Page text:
In 2014, BMW sold 6,092 i3s, good for the 7th best overall spot for plug-in sales in America…not bad considering it was only available for 7 full months in the US. Given the wild swings of late in BMW i3 sales its hard to tell is the current inventory level of about ~1,700 cars over the past 2 months is appropriate to demand, too much, or too shallow.
Almost setting a new high again this month for the year was the i8. During June 137 were sold.
Truthfully, “consistency” is the now the word for BMW i8 sales, as 117 moved in May, and 138 in April – or perhaps the word should be “allocation-restrained”?
All great results so far in 2015, as it only takes about 20 days for a car landed in the US to find a home. We don’t expected to see what the normalized demand is in the US for the i8 until the company can better produce the car.
The high mark for the i8 was set at 204 plug-in sports cars sold in October of 2014.
555 i8s were sold in total in 2014…out of the approximate 555 that were shipped from BMW’s Leipzig assembly plant.
Tesla Model S:
Tesla does not give out exact monthly sales (apparently because the public can’t handle the concept of regional allocations and delivery lead times)… so we never know for sure what the monthly numbers total up to until Tesla’s quarterly updates add clarity, but we do our best to keep our finger on the pulse of what is happening.
To come to an estimated monthly, number, we don’t simply take the quarterly estimate given by Tesla and divide it by 3 and hope it all works out…it just doesn’t work like that in the real world.
We simply report from the data we accumulate ourselves, the first hand accounts available from the factory and from the community itself when available – and the number is what it is. So far that has worked out pretty well, with no quarter being off by more than 300 units versus information Tesla has reported publicly, and for the full year results last year we came within 100 units with our net estimate of 17,300.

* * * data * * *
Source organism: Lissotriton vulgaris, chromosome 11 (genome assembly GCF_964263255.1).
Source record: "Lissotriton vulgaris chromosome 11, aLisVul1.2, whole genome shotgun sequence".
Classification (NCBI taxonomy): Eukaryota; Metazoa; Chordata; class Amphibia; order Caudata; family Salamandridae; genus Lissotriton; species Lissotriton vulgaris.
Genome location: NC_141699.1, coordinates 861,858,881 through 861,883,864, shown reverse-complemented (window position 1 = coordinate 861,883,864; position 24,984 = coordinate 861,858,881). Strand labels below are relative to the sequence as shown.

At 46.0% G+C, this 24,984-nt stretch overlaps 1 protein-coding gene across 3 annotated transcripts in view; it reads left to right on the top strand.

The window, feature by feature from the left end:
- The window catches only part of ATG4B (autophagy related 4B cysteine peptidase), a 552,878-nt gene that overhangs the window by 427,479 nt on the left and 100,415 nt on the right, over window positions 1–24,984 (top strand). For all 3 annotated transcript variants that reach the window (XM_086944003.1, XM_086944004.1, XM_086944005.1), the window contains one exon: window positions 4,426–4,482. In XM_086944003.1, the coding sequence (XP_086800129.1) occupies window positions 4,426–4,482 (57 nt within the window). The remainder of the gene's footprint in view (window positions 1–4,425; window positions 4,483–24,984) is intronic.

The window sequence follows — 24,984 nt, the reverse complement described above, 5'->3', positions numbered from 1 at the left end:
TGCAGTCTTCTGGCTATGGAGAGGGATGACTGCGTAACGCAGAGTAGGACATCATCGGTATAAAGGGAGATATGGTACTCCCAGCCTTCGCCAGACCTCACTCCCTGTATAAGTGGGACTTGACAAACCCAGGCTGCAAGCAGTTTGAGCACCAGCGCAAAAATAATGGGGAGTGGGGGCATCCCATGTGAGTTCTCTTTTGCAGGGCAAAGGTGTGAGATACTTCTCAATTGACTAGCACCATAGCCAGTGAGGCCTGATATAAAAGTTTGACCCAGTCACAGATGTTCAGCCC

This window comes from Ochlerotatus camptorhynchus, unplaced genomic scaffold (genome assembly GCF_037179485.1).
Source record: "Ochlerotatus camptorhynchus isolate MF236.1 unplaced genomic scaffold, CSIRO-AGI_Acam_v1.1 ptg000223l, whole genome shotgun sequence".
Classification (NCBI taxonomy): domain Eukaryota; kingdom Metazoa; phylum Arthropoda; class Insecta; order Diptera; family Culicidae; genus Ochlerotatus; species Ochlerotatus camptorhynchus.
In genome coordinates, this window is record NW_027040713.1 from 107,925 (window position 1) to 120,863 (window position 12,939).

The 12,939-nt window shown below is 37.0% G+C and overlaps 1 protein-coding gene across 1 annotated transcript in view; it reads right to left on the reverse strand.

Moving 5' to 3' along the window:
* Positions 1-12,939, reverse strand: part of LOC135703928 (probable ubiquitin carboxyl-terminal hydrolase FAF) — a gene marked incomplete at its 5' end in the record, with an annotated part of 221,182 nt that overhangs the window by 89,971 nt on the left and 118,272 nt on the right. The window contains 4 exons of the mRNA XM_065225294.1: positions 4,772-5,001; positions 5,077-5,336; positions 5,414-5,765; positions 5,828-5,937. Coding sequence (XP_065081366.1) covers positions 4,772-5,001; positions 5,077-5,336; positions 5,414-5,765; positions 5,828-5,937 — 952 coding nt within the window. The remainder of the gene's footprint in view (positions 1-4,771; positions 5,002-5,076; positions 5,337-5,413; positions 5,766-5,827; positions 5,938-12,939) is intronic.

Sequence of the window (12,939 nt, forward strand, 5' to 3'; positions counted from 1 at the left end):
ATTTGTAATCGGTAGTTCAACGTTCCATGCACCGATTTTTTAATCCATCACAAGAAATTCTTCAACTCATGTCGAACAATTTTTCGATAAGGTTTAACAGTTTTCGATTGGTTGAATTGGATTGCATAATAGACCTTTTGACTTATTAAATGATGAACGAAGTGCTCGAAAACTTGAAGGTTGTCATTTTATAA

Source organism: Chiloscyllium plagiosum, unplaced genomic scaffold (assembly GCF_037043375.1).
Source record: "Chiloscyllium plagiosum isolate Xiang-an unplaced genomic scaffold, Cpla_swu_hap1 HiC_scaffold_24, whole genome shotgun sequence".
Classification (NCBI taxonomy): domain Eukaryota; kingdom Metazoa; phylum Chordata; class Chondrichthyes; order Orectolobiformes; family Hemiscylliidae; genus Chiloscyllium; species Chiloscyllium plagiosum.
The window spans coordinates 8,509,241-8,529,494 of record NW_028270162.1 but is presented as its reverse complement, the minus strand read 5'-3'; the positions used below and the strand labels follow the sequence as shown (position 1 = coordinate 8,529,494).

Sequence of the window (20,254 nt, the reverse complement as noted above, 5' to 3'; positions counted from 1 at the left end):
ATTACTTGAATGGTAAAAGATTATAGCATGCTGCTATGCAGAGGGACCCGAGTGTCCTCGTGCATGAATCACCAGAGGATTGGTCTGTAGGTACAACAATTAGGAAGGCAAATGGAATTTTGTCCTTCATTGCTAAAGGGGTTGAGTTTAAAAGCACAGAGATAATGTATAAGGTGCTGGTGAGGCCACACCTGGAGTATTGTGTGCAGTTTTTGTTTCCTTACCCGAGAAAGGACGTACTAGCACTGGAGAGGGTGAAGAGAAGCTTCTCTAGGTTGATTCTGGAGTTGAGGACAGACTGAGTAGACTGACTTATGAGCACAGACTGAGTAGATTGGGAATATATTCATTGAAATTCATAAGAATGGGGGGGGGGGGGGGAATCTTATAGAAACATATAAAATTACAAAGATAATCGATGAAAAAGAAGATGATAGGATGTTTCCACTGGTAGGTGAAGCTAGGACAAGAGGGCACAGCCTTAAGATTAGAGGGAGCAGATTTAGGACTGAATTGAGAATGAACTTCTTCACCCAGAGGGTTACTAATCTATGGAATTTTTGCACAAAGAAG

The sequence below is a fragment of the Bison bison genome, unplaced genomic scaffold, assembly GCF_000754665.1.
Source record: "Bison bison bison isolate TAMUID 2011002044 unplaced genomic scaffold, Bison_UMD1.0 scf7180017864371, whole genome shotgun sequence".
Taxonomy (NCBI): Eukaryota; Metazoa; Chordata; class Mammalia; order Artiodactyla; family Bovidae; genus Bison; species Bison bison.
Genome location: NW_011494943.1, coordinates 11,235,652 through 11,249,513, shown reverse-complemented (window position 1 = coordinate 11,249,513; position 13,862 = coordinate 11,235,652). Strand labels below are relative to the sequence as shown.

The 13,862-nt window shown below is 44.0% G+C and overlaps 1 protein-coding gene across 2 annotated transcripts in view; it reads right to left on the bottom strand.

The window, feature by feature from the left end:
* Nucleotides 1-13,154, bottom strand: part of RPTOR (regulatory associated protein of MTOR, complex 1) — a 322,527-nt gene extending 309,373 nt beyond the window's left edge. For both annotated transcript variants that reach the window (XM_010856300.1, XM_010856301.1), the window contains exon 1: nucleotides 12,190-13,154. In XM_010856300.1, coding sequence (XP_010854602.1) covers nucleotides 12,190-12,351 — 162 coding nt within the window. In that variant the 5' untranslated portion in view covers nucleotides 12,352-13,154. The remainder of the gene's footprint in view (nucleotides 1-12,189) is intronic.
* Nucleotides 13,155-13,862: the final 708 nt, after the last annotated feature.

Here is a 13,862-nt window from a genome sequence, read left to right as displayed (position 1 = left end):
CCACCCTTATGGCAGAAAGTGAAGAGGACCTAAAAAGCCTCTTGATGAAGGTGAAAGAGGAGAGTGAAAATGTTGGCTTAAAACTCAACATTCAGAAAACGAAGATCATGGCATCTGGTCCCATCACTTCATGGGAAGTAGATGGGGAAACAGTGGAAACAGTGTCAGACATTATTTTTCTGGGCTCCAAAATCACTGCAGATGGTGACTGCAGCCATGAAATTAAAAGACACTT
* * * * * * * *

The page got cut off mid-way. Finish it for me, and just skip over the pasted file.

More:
That being said, we only estimate this number because Tesla does not, and to not put a number on Model S sales would be to paint an even more inaccurate overall picture of EV sales. Despite our fairly accurate track record, we are not analysts, portfolio managers and we do not own any positions in Tesla the company.
If you look ahead to Tesla’s production schedule guidance given to Model S customers for this summer, there seems to be a huge void for production/deliveries in July and August. Why? Think Model X. We expect the Model X online configurator to come online in a couple weeks, and production not too much later…although that is really jejune to this Model S sales report.
What is important is that Tesla delivered a lot of Model S sedans in North America in June before what appears to be an extended lull beginning in the second half of July while the company focuses on getting the Model X production online.
Truth be told we aren’t sure what to make of sales outside of the US. Either Tesla is ignoring the international market for the United States, or the demand just isn’t there.
That being said, we figure Tesla sold a substantial 2,800 copies of the Model S in North America for June. Bringing the quarterly total here to about 6,900 units. Heading into April, Tesla put sales guidance of 10,000 to 11,000 EVs sold overall for the 2nd quarter.
As best we can calculate from registrations, no more than 2,100 plug-in sedans at best were sold in Europe through April and May; but from what we can tell the company did a rare “Euro-push” in the last couple days of June to easily beat previous efforts and topple the low end of its guidance target. On top of these sales of course is the numbers from Asia, unfortunately those reports have been fairly unreliable; we do however feel they are fairly insignificant in Q2 – perhaps between 500 and 1,000 units.
We aren’t really in the predicting business, but if we were, we think Tesla edged out guidance in Q2 easily by more than a few hundred units.
Update: Tesla has indeed pre-announced sales for the Model S for Q2, and what do you know? They beat the guidance by a couple hundred units – 11,507.